For Immediate Release
June 10, 2014
For more information contact
Royce Van Tassel, Utah Taxpayers Association
Doug MacDonald, Econowest Associates, Inc.
New UTOPIA Proposal Is Bad For Utopia Residents and Cities
According to New Economic Analysis
An economic analysis of the new financing and build out proposal from UTOPIA, the troubled 11 city Utah broadband consortium, and Macquarie, the Australian investment banking firm, is fraught with risk and problems according to an economic analysis by the Utah economic consulting firm Econowest Associates, Inc.
“The Macquarie proposal to UTOPIA’s 11 member cities will be a significant new burden on taxpayers in those cities,” said Econowest economist and study author Doug Macdonald. “If UTOPIA cities approve this deal, it will be adding significant debt increases to residents and businesses in the form of a mandatory fee. It’s hard to justify such a high cost venture that has such a low probability of success.”
The analysis by Econowest Associates points to several major questions about the proposal. Among the issues highlighted in the Econowest study:
. New Debt Obligations for UTOPIA cities and residents will be as high as $1.8 Billion over 30 years.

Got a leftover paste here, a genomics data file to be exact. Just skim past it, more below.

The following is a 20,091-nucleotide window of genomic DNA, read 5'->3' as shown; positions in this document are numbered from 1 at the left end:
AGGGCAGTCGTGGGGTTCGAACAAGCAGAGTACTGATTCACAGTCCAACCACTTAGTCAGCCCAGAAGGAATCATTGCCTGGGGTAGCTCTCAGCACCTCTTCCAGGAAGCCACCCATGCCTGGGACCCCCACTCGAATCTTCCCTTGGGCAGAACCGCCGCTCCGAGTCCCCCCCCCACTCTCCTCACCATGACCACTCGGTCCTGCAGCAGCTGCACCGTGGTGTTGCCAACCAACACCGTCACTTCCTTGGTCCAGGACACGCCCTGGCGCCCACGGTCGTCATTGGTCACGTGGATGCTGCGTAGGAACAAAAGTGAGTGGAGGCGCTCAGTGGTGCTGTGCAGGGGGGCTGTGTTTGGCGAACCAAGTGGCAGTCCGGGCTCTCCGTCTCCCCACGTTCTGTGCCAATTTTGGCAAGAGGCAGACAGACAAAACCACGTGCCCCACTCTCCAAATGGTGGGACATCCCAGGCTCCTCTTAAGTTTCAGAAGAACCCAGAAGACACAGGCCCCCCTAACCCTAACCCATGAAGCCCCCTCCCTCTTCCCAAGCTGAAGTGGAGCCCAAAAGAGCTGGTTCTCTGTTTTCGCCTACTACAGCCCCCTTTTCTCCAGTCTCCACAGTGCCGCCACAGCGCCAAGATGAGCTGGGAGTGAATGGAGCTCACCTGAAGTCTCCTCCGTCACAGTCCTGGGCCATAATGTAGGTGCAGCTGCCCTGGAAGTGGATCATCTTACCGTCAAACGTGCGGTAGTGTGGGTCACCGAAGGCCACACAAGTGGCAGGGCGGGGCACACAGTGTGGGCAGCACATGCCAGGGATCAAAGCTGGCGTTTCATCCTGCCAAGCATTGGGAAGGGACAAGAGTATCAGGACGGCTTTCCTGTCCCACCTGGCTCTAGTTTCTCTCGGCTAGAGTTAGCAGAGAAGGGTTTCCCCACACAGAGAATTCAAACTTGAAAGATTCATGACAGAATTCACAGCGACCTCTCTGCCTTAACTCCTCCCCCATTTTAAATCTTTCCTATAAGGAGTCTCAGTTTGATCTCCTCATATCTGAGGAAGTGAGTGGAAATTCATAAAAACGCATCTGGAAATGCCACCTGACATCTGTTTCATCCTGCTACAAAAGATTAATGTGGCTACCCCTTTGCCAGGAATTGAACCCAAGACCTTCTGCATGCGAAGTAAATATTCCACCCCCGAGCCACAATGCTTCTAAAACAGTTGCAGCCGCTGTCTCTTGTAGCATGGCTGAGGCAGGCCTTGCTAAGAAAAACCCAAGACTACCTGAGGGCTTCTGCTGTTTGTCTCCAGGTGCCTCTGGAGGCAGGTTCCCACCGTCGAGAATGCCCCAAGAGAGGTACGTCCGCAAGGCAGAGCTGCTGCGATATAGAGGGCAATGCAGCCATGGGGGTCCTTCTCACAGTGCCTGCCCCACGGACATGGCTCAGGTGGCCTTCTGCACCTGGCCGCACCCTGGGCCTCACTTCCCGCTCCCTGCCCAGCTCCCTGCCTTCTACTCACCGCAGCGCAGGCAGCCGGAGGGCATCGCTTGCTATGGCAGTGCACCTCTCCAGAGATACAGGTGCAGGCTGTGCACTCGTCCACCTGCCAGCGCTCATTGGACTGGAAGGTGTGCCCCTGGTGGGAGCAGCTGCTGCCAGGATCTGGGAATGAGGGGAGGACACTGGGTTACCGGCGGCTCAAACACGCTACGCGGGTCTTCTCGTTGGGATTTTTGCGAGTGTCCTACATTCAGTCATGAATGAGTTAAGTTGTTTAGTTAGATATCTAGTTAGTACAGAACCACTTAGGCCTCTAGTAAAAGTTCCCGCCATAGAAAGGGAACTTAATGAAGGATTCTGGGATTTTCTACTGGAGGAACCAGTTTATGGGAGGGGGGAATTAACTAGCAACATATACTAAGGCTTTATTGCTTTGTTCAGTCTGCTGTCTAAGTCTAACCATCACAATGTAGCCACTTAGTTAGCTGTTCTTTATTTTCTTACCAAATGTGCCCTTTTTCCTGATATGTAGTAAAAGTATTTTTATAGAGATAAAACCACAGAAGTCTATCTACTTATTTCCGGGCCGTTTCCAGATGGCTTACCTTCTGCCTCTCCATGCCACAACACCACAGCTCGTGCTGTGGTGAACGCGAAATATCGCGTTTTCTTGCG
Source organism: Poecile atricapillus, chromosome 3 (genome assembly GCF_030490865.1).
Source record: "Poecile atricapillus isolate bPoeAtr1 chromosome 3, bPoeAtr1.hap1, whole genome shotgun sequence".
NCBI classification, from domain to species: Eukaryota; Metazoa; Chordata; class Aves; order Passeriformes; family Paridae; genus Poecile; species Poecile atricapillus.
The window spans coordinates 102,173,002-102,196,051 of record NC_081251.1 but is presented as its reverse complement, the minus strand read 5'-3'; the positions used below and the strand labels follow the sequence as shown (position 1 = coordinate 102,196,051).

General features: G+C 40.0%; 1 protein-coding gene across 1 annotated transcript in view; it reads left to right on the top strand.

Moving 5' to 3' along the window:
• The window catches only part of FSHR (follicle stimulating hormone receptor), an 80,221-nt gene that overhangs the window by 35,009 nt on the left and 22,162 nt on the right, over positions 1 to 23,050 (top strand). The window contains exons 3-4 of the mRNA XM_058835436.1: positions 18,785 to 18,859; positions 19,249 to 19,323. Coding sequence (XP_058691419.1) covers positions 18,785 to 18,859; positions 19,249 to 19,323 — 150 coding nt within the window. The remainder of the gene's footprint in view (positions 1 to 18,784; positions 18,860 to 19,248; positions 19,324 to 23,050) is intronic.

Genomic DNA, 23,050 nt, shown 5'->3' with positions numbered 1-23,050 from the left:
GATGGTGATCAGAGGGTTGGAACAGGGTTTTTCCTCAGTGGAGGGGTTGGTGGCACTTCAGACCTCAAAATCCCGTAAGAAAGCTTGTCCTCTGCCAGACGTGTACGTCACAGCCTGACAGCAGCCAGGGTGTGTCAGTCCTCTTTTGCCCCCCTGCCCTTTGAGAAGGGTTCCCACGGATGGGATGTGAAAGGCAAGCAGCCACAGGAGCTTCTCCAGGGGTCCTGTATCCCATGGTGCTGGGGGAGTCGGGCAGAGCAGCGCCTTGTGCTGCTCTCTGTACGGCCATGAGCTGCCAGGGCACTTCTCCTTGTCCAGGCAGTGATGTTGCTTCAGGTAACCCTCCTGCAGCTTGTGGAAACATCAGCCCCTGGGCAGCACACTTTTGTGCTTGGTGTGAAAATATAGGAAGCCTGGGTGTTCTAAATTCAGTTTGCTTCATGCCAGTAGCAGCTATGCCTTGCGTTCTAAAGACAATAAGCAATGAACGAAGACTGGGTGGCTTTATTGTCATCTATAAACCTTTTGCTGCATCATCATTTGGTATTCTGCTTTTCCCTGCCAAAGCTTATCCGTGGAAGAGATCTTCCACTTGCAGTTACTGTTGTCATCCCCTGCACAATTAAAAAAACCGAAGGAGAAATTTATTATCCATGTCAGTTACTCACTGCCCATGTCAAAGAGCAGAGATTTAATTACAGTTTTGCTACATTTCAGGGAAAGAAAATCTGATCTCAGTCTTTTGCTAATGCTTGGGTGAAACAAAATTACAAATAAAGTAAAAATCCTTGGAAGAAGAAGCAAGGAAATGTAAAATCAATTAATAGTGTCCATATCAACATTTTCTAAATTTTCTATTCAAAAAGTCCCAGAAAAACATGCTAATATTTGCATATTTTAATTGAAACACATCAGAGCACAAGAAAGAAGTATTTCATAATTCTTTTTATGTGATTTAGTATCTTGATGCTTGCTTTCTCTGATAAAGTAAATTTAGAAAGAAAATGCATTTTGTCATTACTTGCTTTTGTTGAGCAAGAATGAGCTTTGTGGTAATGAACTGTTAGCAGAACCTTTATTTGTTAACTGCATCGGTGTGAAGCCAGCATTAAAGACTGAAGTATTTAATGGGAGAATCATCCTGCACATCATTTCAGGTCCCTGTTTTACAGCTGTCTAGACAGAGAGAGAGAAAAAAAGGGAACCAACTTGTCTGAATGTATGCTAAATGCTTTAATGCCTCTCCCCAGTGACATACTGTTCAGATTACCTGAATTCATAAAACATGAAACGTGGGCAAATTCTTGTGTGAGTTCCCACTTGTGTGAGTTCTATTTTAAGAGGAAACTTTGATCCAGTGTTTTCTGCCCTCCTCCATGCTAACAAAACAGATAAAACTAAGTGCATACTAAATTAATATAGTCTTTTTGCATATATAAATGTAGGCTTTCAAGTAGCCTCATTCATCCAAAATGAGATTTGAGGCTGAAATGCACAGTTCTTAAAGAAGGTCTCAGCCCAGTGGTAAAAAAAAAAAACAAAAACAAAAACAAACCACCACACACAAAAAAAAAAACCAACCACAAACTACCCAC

. A new mandatory fee or tax will be required of every household and business in UTOPIA cities even if they have an existing service or do not want the new service.
. The mandatory fee or tax will cost each resident on average over $12,000 over the life of the project.
. Households will be subsidizing business connections due to the pricing structure.
. The probability of success in reaching the projected usage or utilization goal by residents is low, based on the historic use of the system in most UTOPIA cities.
. The current UTOPIA debt of $355 million has a small chance of being repaid.
. The complexity of the proposed plan and the poor track record by UTOPIA managers and officials should make residents and elected officials wary of the current promises.
“Econowest Associates, Inc. has done a thorough and independent review of the UTOPIA and Macquarie Milestone 1 proposal. It raises many questions, and points out the risk and uncertainty of this very expensive proposal,” said Royce Van Tassell, President of the Utah Taxpayers Association. “Given the rapid changes in the technology industry, and the lack of expertise by government in this business, the prudent course of action is to let the private sector, not cities and residents of Utah, provide this service and finance it from private funds.”